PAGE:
Modernization of Newport International Terminal Docks
The port of Newport administration in Oregon on the western US coast is rebuilding its International Terminal.
Two former World War II concrete cargo vessels serve as the dock foundation. The very robust vessels were manufactured from concrete due to the scarcity of steel during the war and were purposefully sunk in place in the late 1940’s.
Within the scope of the modernization work, each sunken vessel was surrounded by a coffer dam made by steel sheet piles. The outer sheet piles are tied to the inner piles through the vessels by double corrosion protected (DCP) DYWIDAG Tie Rods. In addition, the inner piles are tied to a cast-in-place reinforced concrete dead-man pile cap with additional DCP DYWIDAG Tie Rods.
The dead-man wall, in turn, is tied back to stable ground by DCP DYWIDAG Strand Anchors and supported at the toe, facing the sheet piles, by uncoated DYWIDAG Micropiles.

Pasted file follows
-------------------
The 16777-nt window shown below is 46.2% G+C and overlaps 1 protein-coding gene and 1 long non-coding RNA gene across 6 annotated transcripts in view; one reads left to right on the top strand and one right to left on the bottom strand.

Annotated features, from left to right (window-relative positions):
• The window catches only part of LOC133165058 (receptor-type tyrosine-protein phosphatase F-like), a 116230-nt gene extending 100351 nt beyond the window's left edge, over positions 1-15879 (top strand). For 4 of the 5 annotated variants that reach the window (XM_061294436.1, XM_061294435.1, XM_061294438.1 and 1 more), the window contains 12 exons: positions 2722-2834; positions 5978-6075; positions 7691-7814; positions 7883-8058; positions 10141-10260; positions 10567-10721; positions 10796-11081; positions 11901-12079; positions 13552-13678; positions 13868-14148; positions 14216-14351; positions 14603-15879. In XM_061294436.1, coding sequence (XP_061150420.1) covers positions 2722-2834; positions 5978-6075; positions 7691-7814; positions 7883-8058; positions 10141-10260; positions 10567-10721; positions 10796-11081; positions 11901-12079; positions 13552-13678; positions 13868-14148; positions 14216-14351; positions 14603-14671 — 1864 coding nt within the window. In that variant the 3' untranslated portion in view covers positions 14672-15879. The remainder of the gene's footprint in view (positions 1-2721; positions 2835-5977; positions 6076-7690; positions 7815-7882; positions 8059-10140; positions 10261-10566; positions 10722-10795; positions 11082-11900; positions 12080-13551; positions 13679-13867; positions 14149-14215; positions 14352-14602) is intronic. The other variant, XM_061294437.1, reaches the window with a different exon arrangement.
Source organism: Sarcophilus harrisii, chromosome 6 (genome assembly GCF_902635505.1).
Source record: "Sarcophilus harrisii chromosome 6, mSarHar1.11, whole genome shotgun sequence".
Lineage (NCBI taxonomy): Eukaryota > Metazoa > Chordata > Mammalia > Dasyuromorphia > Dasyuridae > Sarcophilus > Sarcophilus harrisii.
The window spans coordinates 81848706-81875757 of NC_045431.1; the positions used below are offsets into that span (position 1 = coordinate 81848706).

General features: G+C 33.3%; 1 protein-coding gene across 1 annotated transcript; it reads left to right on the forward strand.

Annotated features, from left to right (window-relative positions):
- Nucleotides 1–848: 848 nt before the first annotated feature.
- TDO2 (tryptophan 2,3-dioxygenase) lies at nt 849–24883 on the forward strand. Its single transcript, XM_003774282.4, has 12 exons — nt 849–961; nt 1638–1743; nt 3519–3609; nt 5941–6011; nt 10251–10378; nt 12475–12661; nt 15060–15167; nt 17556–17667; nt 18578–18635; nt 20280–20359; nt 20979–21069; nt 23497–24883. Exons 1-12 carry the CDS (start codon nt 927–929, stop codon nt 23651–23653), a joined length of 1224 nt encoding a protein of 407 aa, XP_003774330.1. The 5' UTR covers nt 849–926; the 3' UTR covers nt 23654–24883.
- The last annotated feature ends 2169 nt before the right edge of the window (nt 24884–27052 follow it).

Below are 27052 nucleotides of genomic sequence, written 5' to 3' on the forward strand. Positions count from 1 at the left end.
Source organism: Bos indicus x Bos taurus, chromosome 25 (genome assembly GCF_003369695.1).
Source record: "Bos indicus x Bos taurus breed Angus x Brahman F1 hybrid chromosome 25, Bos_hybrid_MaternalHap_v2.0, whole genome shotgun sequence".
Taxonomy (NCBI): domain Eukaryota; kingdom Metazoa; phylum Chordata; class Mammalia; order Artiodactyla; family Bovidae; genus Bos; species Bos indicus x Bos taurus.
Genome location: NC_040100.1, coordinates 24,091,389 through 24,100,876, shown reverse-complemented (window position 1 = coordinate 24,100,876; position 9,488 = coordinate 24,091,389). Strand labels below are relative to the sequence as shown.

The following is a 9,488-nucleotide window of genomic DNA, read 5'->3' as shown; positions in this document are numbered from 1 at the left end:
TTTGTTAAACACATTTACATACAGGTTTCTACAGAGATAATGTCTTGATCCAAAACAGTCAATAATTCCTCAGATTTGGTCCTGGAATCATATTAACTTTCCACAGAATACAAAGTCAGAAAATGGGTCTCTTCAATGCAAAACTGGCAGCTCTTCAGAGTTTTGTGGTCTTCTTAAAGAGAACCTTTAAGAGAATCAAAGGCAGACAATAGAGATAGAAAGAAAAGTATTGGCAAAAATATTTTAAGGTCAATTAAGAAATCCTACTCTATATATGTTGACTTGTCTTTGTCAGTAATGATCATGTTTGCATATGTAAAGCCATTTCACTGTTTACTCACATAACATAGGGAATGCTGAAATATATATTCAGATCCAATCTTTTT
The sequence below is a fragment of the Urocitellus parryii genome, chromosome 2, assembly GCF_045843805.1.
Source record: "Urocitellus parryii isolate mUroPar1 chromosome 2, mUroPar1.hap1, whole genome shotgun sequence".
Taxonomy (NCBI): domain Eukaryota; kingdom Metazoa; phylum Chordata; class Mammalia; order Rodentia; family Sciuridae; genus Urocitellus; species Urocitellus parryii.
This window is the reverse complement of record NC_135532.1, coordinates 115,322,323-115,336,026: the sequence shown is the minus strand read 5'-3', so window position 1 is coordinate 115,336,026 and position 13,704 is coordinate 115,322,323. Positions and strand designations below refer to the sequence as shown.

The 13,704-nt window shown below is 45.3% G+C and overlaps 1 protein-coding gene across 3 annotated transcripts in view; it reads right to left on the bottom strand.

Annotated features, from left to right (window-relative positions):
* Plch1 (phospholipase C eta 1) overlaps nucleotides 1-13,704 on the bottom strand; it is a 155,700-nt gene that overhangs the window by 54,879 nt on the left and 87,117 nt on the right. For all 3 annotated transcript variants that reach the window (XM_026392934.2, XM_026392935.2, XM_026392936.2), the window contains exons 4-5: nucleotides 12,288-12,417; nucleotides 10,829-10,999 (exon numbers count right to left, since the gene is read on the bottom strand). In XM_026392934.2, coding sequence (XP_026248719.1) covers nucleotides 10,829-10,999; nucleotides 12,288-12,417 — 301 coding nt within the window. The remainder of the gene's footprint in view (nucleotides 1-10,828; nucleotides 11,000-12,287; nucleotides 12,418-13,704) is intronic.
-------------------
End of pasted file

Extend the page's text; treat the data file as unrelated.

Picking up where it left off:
DYWIDAG supplied the following products for this unique project:
24 6-0.6" DCP DYWIDAG Strand Anchors in lengths of 30.5m to 33.5m (100ft to 110ft)
19 2.5" Grade 150 and 3.0" Grade 150 DCP DYWIDAG Tie Rods in lengths of 16.76m to 22.86m (55ft to 75ft)
21 57mm Grade 75 DYWIDAG Micropiles in lengths of 13.72m to 19.81m (45ft to 65ft).
DBM Contractors was responsible for designing and installing the 21 micropiles which acted as vertical and lateral support for the cast in place dead man. Once the micropiles had been installed, the concrete dead man was concreted with blockouts for the tierods and tieback anchors. After the cast in place pile cap had cured, DBM installed the DCP tieback anchors.They acted as the primary lateral support for the DYWIDAG Tie Rods, which were the last elements to be installed.
The installation of the tie rods presented a challenge because they had to be installed through holes in the existing concrete ships. In addition, some DYWIDAG Tie Rods extended through the sheet pile wall to a waler system that could only be accessed during low tide. After all the elements had been installed, the tie rods were tensioned to a nominal load using a hydraulic tensioning jack and locked off. Afterwards, the tieback anchor system was stressed to ensure that the sheet pile wall did not deflect during placement of the backfill.
Thanks to the close coordination between all of the companies involved, work on this project was completed meeting all design criteria within the defined time frame.